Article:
The costs, benefits and limitations of organisational level stress interventions

Briner, Rob B. and Reynolds, Shirley (1999) The costs, benefits and limitations of organisational level stress interventions. Journal of Organizational Behavior, 20 (5). pp. 625-646. ISSN 1099-1379

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Models of organizational stress posit that a number of undesirable employee states and behaviors, such as lower levels of well-being and performance, and higher levels of absence and turnover are caused by organizational stress. It is often suggested that organizational level interventions which aim to reduce stress, such as job redesign, will therefore reduce or eliminate these states and behaviors. This suggestion is, however, based on two unsupportable assertions. The first is that these states and behaviors are caused by organizational stress. While there is some limited evidence for the role of stress, the quality of this evidence is severely compromised by numerous methodological and conceptual problems. The second assertion is that organizational level interventions aimed at changing some of these states and behaviors will actually have an effect, and that these effects will be uniformly positive. However, the available evidence suggests that these interventions often have little or no effect, and where they do have effects, these may be both positive and negative., The implications of this analysis for future work on organizational level stress interventions are discussed.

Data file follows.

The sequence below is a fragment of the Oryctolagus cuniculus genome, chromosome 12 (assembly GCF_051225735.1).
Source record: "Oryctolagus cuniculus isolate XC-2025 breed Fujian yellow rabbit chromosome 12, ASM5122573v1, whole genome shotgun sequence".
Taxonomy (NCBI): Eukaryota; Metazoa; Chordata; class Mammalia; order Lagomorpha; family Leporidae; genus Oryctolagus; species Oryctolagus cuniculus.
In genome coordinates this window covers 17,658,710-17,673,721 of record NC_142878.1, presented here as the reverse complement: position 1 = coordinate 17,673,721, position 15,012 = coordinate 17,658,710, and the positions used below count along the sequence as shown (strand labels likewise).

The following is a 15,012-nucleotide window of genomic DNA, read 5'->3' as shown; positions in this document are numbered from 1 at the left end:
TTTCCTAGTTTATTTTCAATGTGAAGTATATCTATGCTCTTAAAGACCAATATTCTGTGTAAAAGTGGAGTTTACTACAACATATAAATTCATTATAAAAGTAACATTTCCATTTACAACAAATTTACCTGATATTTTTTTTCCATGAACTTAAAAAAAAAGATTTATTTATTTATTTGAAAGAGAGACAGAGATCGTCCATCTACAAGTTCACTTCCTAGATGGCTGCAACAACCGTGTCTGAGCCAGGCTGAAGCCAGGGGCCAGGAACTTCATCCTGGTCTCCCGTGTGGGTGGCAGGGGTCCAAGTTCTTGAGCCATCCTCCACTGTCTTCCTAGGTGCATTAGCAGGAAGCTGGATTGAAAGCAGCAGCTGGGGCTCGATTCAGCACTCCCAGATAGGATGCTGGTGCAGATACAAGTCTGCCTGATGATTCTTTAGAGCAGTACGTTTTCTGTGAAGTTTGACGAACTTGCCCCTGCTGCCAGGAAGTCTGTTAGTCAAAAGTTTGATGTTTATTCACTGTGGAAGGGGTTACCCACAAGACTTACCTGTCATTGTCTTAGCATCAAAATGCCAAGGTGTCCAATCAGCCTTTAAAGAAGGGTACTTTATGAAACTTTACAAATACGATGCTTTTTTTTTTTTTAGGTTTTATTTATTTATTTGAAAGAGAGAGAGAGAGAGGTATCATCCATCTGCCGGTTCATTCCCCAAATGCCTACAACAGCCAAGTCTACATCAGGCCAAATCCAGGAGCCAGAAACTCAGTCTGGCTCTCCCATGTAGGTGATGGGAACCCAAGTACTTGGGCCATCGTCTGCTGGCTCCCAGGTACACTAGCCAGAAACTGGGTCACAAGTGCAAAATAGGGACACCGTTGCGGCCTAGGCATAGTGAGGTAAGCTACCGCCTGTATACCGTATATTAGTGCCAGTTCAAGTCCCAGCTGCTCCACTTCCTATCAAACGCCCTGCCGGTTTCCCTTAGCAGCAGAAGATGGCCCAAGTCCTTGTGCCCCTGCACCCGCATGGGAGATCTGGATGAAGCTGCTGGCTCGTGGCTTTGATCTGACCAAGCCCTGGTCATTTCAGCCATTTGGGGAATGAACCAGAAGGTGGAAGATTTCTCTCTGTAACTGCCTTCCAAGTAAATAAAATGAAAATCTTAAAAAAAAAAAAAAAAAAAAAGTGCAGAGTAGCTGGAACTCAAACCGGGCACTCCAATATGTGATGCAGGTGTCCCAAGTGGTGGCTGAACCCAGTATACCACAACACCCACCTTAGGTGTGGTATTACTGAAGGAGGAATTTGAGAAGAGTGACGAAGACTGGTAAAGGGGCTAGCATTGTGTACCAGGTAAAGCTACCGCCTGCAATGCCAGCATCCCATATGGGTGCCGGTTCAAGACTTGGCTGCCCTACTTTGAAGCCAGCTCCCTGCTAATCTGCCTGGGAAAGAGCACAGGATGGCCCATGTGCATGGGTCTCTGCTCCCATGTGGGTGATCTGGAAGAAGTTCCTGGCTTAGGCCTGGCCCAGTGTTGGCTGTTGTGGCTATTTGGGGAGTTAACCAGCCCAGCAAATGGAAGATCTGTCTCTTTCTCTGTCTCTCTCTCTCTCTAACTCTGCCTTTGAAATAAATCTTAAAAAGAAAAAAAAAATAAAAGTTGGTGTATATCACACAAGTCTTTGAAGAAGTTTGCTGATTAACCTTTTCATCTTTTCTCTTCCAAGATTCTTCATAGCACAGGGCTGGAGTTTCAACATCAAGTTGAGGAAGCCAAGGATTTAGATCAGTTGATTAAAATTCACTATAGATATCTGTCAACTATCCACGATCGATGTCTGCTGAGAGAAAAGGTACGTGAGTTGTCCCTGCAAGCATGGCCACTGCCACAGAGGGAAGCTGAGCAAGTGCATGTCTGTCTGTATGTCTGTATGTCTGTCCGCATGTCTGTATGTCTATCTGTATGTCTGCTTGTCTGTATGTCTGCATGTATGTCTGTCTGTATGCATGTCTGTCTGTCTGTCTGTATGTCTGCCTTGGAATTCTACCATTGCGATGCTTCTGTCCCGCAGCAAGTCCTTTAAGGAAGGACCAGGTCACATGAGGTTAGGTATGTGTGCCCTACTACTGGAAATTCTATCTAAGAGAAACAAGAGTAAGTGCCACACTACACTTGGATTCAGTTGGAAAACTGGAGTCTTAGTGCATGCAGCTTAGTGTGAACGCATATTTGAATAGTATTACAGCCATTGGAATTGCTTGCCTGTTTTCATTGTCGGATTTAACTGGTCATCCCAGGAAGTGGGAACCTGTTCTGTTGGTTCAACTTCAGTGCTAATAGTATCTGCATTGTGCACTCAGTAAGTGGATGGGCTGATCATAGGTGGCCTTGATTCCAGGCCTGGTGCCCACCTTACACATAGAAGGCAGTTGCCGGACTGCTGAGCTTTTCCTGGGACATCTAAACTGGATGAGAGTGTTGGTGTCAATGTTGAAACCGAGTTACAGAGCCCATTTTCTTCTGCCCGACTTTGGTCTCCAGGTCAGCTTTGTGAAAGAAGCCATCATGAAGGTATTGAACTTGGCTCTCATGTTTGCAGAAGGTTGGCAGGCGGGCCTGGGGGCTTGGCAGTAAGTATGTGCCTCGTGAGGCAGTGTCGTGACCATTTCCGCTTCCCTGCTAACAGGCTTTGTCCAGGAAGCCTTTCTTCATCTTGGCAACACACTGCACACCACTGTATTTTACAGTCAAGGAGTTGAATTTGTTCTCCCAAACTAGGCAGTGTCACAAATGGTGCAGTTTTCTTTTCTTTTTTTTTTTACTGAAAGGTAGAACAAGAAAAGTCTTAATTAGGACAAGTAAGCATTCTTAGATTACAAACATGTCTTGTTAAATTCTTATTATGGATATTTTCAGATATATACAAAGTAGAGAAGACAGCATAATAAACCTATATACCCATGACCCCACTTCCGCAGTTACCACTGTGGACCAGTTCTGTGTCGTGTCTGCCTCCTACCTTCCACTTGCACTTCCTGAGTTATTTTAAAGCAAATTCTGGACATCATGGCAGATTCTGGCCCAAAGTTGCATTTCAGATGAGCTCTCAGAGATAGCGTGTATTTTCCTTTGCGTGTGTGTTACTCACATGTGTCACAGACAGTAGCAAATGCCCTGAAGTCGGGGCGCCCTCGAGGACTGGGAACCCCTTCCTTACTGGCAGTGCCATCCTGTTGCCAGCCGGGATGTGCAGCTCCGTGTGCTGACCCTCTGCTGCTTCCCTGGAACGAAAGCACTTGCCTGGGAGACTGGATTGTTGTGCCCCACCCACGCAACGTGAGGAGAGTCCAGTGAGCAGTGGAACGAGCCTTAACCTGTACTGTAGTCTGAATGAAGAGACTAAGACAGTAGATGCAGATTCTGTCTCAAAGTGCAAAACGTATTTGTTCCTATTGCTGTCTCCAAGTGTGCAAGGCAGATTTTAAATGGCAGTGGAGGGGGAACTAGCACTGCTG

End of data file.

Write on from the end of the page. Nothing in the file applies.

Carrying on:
Item Type: Article
Faculty \ School: Faculty of Medicine and Health Sciences > Norwich Medical School
UEA Research Groups: Faculty of Medicine and Health Sciences > Research Groups > Psychological Sciences (former - to 2018)
Depositing User: EPrints Services
Date Deposited: 25 Nov 2010 11:12
Last Modified: 21 May 2024 13:30
DOI: 10.1002/(SICI)1099-1379(199909)20:5<647::AID-JOB919>3.0.CO;2-1

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